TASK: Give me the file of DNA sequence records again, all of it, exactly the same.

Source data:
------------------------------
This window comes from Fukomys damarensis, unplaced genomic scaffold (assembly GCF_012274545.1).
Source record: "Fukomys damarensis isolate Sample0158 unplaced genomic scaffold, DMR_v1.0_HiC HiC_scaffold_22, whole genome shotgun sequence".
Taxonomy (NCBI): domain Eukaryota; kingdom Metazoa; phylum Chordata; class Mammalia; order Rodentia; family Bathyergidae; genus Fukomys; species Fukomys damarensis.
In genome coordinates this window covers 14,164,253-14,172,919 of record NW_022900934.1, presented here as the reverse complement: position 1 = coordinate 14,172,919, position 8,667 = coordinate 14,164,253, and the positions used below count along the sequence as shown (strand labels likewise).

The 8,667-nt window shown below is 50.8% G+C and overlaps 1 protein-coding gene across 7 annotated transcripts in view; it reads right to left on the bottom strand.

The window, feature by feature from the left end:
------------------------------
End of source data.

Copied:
This window comes from Fukomys damarensis, unplaced genomic scaffold (assembly GCF_012274545.1).
Source record: "Fukomys damarensis isolate Sample0158 unplaced genomic scaffold, DMR_v1.0_HiC HiC_scaffold_22, whole genome shotgun sequence".
Taxonomy (NCBI): domain Eukaryota; kingdom Metazoa; phylum Chordata; class Mammalia; order Rodentia; family Bathyergidae; genus Fukomys; species Fukomys damarensis.
In genome coordinates this window covers 14,164,253-14,172,919 of record NW_022900934.1, presented here as the reverse complement: position 1 = coordinate 14,172,919, position 8,667 = coordinate 14,164,253, and the positions used below count along the sequence as shown (strand labels likewise).

The 8,667-nt window shown below is 50.8% G+C and overlaps 1 protein-coding gene across 7 annotated transcripts in view; it reads right to left on the bottom strand.

The window, feature by feature from the left end: